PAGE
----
It is not strange today to see Mbewa Zanga blasting in the Islamic Wedding (NIKAH) ceremonies. No matter which direction we go, we are blasted with music, things which poses a tremendous danger for Muslims in Malawi and around the world. This is so because some people want to make things lawful even though Islam prohibited it.
The issue of music has been debated for so long by some reliable Islamic scholars, Maulamas and imams with some saying the use of Music is prohibited but in exception of ad-duff (Tumborine) while quite few have taken a positive approach considering that only Music containing, sensual, pagan, unethical themes or subliminal messages as being categorically forbidden.
Before I continue any further, let me make it clear here that my intention is not to take any side of the argument but instead to present both opinions in a short article. My aim is not to tell you what is haram (forbidden) or what is halal (permissible) but instead to explore some of the points we often debate. I’d like to add that I myself do listen to music, more especially Amudyetsa Khuzumule by Moses Makawa but I assure you that this won’t affect the neutrality of the article.
And I always remember what Sheikh Dinar Chabulika, well renowned Shariah and research expert in Malawi as once said at the Eid-al-adhuha prayers and I quoted: “ Let not technology affects our beautiful deen by doing things which is not within the context of the Shariah.”
The most entertaining and best thing in Islam is that the Quran and our prophet (saw) already knew that there will be other people who will try to seek and make things lawful despite Islam prohibits it.
“There will be people of my ummah who will seek to make lawful; fornication, wine-drinking and the use of Ma’aazif (musical instruments).” From Bukhari Shareef, the most authentic book of hadith.
Ma’aazif is an Arabic word which refers to the musical instruments, the sounds of those musical instruments and singing with the accompaniment of instruments.
So there are two things we need to consider from this hadith. Firstly, using the words “seek to make lawful” just means that music is forbidden, as logically we can only seek to make lawful things which is not allowed. Secondly, we can see that music would have not brought in the same context as fornication and wine-drinking if it was not prohibited.
According to Sameer Hussain of Islam Point in his article “ Islam and Music”, he says: “ we know that there are many other types of music, there is even music that reminds us of our religion and that influences us positively. Some Muslims promote such music though there are others who pose questions about its sincerity. I’m also aware that the use of certain instruments is discouraged by our religion. One of the important points is that The Holy Q’uran doesn’t explicitly forbid music in the way it labels alcohol and gambling as ‘haram’.
It seems that there are many different types of music out there, and the way in which people are influenced by music differs significantly. For example, a Nasheed (Islamic music) might appeal to one person because it contains the message of peace, but for another person it could be the ego or arrogance of the performer that is more appealing. Had our religion given us a blanket statement, such as all music is forbidden, it would’ve been quite misleading.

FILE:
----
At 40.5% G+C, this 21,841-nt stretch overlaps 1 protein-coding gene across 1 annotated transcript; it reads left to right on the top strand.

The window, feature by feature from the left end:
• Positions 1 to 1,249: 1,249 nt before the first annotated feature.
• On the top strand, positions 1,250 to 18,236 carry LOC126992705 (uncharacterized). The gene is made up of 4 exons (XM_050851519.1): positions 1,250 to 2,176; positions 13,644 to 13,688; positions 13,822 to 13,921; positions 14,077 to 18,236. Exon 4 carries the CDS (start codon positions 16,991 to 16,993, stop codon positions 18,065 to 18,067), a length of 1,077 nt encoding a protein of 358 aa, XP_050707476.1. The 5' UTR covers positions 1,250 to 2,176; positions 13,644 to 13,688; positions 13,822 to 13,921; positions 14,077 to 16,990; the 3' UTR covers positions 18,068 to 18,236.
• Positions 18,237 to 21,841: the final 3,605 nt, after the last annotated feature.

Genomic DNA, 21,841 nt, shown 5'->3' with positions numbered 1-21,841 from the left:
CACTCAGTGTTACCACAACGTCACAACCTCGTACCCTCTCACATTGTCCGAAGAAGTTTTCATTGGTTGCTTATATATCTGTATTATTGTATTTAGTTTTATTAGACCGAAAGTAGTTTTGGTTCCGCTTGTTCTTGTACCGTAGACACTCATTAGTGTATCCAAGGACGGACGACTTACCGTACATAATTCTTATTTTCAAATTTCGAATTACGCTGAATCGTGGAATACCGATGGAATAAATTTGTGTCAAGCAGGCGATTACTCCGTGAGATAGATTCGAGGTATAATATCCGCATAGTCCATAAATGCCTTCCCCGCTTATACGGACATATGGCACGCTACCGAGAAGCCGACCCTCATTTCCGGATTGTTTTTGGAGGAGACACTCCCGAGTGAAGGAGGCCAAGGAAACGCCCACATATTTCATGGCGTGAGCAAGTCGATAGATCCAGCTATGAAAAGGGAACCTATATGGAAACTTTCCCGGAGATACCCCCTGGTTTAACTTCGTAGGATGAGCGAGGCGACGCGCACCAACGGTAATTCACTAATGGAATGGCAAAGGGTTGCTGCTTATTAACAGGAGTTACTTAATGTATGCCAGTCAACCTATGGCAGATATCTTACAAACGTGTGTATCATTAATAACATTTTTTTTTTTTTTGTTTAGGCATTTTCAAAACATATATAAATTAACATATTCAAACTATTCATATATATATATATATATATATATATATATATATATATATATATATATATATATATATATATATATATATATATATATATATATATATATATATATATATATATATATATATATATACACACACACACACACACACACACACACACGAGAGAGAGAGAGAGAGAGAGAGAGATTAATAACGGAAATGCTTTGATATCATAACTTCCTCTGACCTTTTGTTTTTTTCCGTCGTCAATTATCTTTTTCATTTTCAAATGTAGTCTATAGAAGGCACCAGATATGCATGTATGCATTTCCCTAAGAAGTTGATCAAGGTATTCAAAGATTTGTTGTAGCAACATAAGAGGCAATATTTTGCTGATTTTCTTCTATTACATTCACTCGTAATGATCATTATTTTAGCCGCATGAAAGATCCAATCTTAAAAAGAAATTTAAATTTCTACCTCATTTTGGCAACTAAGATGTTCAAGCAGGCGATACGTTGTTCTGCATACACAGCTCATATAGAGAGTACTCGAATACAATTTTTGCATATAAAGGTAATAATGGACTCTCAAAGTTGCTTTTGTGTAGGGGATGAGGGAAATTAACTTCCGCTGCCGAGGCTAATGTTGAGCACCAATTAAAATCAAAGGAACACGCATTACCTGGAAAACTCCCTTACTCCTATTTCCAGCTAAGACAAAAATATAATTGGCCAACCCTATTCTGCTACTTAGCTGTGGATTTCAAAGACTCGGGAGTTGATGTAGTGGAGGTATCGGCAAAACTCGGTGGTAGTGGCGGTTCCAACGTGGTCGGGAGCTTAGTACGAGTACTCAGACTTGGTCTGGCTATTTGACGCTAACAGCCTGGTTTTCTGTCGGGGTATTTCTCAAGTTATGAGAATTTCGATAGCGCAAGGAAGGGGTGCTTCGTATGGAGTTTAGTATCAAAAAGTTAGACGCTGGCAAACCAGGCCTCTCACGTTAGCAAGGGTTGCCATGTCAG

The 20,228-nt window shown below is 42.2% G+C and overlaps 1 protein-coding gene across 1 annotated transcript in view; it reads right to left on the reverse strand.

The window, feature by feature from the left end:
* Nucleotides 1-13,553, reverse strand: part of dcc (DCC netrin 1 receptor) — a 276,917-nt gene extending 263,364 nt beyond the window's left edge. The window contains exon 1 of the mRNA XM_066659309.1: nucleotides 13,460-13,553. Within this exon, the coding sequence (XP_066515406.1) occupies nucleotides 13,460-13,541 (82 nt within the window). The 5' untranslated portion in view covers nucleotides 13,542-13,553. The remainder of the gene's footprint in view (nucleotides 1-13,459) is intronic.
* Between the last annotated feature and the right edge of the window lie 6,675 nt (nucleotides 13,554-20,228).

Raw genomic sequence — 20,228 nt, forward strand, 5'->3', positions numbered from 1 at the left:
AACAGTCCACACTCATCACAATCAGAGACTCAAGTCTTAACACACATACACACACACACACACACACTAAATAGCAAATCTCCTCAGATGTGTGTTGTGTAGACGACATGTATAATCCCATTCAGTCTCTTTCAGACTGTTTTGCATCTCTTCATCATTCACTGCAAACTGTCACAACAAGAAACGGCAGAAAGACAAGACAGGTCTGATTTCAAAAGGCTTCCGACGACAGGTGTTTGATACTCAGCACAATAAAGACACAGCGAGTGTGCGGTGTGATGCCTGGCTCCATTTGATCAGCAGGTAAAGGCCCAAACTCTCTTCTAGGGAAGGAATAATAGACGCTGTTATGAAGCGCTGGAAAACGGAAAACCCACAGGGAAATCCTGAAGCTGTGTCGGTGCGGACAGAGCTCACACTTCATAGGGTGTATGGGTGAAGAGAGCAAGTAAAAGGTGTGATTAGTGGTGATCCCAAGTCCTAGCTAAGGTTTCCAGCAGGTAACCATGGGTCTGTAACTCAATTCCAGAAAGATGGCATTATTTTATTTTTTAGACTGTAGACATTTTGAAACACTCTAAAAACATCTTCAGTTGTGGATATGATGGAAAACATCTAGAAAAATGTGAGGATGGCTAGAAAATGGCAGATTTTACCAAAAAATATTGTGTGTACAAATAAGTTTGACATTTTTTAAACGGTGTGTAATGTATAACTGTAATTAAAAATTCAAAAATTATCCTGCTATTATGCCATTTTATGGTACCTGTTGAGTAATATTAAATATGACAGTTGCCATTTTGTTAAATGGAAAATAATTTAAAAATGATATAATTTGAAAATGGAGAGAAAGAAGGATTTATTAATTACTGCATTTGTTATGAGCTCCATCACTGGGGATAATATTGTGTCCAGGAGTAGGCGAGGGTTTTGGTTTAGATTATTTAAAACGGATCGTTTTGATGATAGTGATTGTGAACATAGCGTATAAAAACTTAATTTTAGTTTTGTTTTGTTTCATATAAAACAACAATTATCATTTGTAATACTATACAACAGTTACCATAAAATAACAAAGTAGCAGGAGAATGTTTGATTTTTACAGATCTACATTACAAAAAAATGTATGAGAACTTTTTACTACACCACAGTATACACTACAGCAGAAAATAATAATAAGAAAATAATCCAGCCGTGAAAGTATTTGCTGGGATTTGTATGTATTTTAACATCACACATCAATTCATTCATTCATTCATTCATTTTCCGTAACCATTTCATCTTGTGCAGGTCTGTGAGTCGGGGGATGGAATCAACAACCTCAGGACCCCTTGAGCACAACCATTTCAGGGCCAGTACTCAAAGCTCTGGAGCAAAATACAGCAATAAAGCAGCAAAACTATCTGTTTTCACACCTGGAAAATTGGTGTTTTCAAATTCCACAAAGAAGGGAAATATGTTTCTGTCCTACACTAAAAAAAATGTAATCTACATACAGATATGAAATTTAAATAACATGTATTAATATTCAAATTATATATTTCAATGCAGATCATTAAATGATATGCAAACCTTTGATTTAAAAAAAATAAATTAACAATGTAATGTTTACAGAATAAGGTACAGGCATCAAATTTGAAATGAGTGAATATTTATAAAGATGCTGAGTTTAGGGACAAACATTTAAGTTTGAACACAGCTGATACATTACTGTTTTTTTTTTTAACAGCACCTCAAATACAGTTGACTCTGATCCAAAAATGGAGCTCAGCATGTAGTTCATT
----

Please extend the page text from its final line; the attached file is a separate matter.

No doubt, we can argue that Islam totally discourages music which blatantly promotes and explicitly glamourises sinful activity. Islam doesn’t plainly forbid music and the reason for that might be because music takes many forms, it would be unfair and misleading to label them all as one. But for me, the important concept which we must understand is that music can heavily influence the mind and the heart. As Muslims, we must protect ourselves from all influences which take us away from the straight path of Islam. What sometimes annoys me is that the music debate gets far too much attention, and we get people on both sides holding up the ‘halal’ or ‘haram’ card.
For me, what is more important is that each individual understands the role of music in their life and whether it is ruining their character, improving it or not affecting it at all. Paying attention to detail is important but there are times, we must learn not to lose ourselves in it, take a step back and look at the big picture, and ask yourself what music means in your life and how it influences you.”
Romantic music doesn’t contain swearing or abuse, but it does often encourage men and women to engage in acts that are forbidden by Islam. “Your eyes are so beautiful, you’re so sweet, I wish I was with you for the rest of my life”, harmless, right? Well, one will say that it totally depends on the listener, some people will be easily influenced (e.g. to engage in forbidden acts outside marriage) but others won’t be. But again the key point is that music is an influence. Allah has warned us not only to abstain from that which is clearly forbidden but also that which may lead to it. The song may not be harmful but how it affects your character and your way of thinking is what could potentially become harmful. Music which encourages lewd behaviour usually results in increased vulgarity and disrespect for women in society. Islam doesn’t tell us to live on the edge, where there are risks of falling off the edge; we’ve been told to keep our distance. Sounds simple, if you want to avoid an accident, keep your distance from the car in front.